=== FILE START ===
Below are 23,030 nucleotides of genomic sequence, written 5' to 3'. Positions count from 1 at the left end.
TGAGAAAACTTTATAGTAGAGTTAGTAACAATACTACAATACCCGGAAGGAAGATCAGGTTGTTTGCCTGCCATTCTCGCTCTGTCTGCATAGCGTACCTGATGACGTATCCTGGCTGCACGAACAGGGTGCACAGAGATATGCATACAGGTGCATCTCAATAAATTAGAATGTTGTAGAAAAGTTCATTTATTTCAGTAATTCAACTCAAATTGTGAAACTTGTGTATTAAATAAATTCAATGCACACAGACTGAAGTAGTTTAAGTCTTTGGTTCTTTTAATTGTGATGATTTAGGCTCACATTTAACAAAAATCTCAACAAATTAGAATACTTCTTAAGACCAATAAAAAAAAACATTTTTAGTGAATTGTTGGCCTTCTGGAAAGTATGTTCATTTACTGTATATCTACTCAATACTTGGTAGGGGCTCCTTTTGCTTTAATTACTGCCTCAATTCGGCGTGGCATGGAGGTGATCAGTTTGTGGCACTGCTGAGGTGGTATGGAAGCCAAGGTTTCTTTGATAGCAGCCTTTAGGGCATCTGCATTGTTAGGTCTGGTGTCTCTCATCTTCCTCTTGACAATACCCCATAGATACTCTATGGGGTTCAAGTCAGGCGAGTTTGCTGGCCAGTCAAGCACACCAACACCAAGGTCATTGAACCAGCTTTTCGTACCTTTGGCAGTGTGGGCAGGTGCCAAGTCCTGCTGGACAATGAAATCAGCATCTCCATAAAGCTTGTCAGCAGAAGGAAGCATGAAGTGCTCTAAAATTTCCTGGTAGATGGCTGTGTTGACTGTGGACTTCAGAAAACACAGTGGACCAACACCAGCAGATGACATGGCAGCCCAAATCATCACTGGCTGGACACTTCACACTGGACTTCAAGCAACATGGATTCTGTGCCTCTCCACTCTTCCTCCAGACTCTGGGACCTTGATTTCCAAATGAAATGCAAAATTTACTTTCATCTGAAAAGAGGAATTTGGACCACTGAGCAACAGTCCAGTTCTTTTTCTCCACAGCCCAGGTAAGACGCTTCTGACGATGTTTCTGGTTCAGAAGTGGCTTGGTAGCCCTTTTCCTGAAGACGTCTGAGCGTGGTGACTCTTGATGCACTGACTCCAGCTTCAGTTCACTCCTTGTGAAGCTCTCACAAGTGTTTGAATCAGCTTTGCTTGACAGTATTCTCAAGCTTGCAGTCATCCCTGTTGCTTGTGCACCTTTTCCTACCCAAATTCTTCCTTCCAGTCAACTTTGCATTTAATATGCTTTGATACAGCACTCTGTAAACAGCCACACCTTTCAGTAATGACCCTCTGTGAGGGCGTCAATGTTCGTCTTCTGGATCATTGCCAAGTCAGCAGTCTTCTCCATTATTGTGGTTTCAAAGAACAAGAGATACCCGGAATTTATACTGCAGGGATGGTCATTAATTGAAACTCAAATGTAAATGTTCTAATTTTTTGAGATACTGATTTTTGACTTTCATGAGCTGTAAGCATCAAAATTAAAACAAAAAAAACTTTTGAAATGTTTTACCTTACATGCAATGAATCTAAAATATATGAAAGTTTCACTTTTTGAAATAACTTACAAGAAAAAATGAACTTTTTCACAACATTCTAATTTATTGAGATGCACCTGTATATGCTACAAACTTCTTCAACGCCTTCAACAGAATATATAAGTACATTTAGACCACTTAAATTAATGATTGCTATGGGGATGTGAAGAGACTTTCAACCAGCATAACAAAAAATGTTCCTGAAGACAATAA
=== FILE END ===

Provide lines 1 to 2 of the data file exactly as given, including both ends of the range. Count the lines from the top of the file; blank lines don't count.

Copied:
Below are 23,030 nucleotides of genomic sequence, written 5' to 3'. Positions count from 1 at the left end.
TGAGAAAACTTTATAGTAGAGTTAGTAACAATACTACAATACCCGGAAGGAAGATCAGGTTGTTTGCCTGCCATTCTCGCTCTGTCTGCATAGCGTACCTGATGACGTATCCTGGCTGCACGAACAGGGTGCACAGAGATATGCATACAGGTGCATCTCAATAAATTAGAATGTTGTAGAAAAGTTCATTTATTTCAGTAATTCAACTCAAATTGTGAAACTTGTGTATTAAATAAATTCAATGCACACAGACTGAAGTAGTTTAAGTCTTTGGTTCTTTTAATTGTGATGATTTAGGCTCACATTTAACAAAAATCTCAACAAATTAGAATACTTCTTAAGACCAATAAAAAAAAACATTTTTAGTGAATTGTTGGCCTTCTGGAAAGTATGTTCATTTACTGTATATCTACTCAATACTTGGTAGGGGCTCCTTTTGCTTTAATTACTGCCTCAATTCGGCGTGGCATGGAGGTGATCAGTTTGTGGCACTGCTGAGGTGGTATGGAAGCCAAGGTTTCTTTGATAGCAGCCTTTAGGGCATCTGCATTGTTAGGTCTGGTGTCTCTCATCTTCCTCTTGACAATACCCCATAGATACTCTATGGGGTTCAAGTCAGGCGAGTTTGCTGGCCAGTCAAGCACACCAACACCAAGGTCATTGAACCAGCTTTTCGTACCTTTGGCAGTGTGGGCAGGTGCCAAGTCCTGCTGGACAATGAAATCAGCATCTCCATAAAGCTTGTCAGCAGAAGGAAGCATGAAGTGCTCTAAAATTTCCTGGTAGATGGCTGTGTTGACTGTGGACTTCAGAAAACACAGTGGACCAACACCAGCAGATGACATGGCAGCCCAAATCATCACTGGCTGGACACTTCACACTGGACTTCAAGCAACATGGATTCTGTGCCTCTCCACTCTTCCTCCAGACTCTGGGACCTTGATTTCCAAATGAAATGCAAAATTTACTTTCATCTGAAAAGAGGAATTTGGACCACTGAGCAACAGTCCAGTTCTTTTTCTCCACAGCCCAGGTAAGACGCTTCTGACGATGTTTCTGGTTCAGAAGTGGCTTGGTAGCCCTTTTCCTGAAGACGTCTGAGCGTGGTGACTCTTGATGCACTGACTCCAGCTTCAGTTCACTCCTTGTGAAGCTCTCACAAGTGTTTGAATCAGCTTTGCTTGACAGTATTCTCAAGCTTGCAGTCATCCCTGTTGCTTGTGCACCTTTTCCTACCCAAATTCTTCCTTCCAGTCAACTTTGCATTTAATATGCTTTGATACAGCACTCTGTAAACAGCCACACCTTTCAGTAATGACCCTCTGTGAGGGCGTCAATGTTCGTCTTCTGGATCATTGCCAAGTCAGCAGTCTTCTCCATTATTGTGGTTTCAAAGAACAAGAGATACCCGGAATTTATACTGCAGGGATGGTCATTAATTGAAACTCAAATGTAAATGTTCTAATTTTTTGAGATACTGATTTTTGACTTTCATGAGCTGTAAGCATCAAAATTAAAACAAAAAAAACTTTTGAAATGTTTTACCTTACATGCAATGAATCTAAAATATATGAAAGTTTCACTTTTTGAAATAACTTACAAGAAAAAATGAACTTTTTCACAACATTCTAATTTATTGAGATGCACCTGTATATGCTACAAACTTCTTCAACGCCTTCAACAGAATATATAAGTACATTTAGACCACTTAAATTAATGATTGCTATGGGGATGTGAAGAGACTTTCAACCAGCATAACAAAAAATGTTCCTGAAGACAATAA